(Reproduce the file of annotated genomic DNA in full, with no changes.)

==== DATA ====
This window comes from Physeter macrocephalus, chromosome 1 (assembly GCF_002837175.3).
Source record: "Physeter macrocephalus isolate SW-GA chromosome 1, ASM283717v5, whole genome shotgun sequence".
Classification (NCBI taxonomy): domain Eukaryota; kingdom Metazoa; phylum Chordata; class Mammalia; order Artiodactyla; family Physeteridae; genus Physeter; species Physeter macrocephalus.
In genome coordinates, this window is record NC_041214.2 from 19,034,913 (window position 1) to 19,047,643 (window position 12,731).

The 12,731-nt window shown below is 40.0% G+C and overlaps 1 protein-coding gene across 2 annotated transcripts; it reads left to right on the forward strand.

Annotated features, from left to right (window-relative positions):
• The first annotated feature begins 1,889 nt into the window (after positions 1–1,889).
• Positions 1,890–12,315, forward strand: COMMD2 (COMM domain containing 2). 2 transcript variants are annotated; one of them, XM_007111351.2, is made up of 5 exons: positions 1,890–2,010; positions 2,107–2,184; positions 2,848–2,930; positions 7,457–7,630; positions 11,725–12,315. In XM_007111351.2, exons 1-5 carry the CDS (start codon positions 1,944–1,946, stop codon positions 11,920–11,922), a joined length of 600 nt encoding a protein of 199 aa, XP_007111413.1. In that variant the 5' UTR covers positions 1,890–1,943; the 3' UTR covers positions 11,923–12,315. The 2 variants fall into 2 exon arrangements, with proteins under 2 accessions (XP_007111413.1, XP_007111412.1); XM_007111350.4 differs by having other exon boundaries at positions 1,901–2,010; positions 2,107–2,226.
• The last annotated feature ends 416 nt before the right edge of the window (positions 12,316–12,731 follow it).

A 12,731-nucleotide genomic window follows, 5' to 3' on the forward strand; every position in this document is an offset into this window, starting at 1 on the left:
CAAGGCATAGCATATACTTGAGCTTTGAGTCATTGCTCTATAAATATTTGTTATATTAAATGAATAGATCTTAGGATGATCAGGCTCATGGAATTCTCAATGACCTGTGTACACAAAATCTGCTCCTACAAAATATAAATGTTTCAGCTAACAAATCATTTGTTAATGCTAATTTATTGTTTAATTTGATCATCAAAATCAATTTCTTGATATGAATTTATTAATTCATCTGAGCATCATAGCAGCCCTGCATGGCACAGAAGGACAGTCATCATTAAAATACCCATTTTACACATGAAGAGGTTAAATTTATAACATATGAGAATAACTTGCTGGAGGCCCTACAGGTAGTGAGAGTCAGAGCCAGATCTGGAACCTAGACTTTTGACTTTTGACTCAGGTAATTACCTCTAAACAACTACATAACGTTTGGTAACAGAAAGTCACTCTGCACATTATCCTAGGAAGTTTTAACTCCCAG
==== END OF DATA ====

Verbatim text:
This window comes from Physeter macrocephalus, chromosome 1 (assembly GCF_002837175.3).
Source record: "Physeter macrocephalus isolate SW-GA chromosome 1, ASM283717v5, whole genome shotgun sequence".
Classification (NCBI taxonomy): domain Eukaryota; kingdom Metazoa; phylum Chordata; class Mammalia; order Artiodactyla; family Physeteridae; genus Physeter; species Physeter macrocephalus.
In genome coordinates, this window is record NC_041214.2 from 19,034,913 (window position 1) to 19,047,643 (window position 12,731).

The 12,731-nt window shown below is 40.0% G+C and overlaps 1 protein-coding gene across 2 annotated transcripts; it reads left to right on the forward strand.

Annotated features, from left to right (window-relative positions):
• The first annotated feature begins 1,889 nt into the window (after positions 1–1,889).
• Positions 1,890–12,315, forward strand: COMMD2 (COMM domain containing 2). 2 transcript variants are annotated; one of them, XM_007111351.2, is made up of 5 exons: positions 1,890–2,010; positions 2,107–2,184; positions 2,848–2,930; positions 7,457–7,630; positions 11,725–12,315. In XM_007111351.2, exons 1-5 carry the CDS (start codon positions 1,944–1,946, stop codon positions 11,920–11,922), a joined length of 600 nt encoding a protein of 199 aa, XP_007111413.1. In that variant the 5' UTR covers positions 1,890–1,943; the 3' UTR covers positions 11,923–12,315. The 2 variants fall into 2 exon arrangements, with proteins under 2 accessions (XP_007111413.1, XP_007111412.1); XM_007111350.4 differs by having other exon boundaries at positions 1,901–2,010; positions 2,107–2,226.
• The last annotated feature ends 416 nt before the right edge of the window (positions 12,316–12,731 follow it).

A 12,731-nucleotide genomic window follows, 5' to 3' on the forward strand; every position in this document is an offset into this window, starting at 1 on the left:
CAAGGCATAGCATATACTTGAGCTTTGAGTCATTGCTCTATAAATATTTGTTATATTAAATGAATAGATCTTAGGATGATCAGGCTCATGGAATTCTCAATGACCTGTGTACACAAAATCTGCTCCTACAAAATATAAATGTTTCAGCTAACAAATCATTTGTTAATGCTAATTTATTGTTTAATTTGATCATCAAAATCAATTTCTTGATATGAATTTATTAATTCATCTGAGCATCATAGCAGCCCTGCATGGCACAGAAGGACAGTCATCATTAAAATACCCATTTTACACATGAAGAGGTTAAATTTATAACATATGAGAATAACTTGCTGGAGGCCCTACAGGTAGTGAGAGTCAGAGCCAGATCTGGAACCTAGACTTTTGACTTTTGACTCAGGTAATTACCTCTAAACAACTACATAACGTTTGGTAACAGAAAGTCACTCTGCACATTATCCTAGGAAGTTTTAACTCCCAG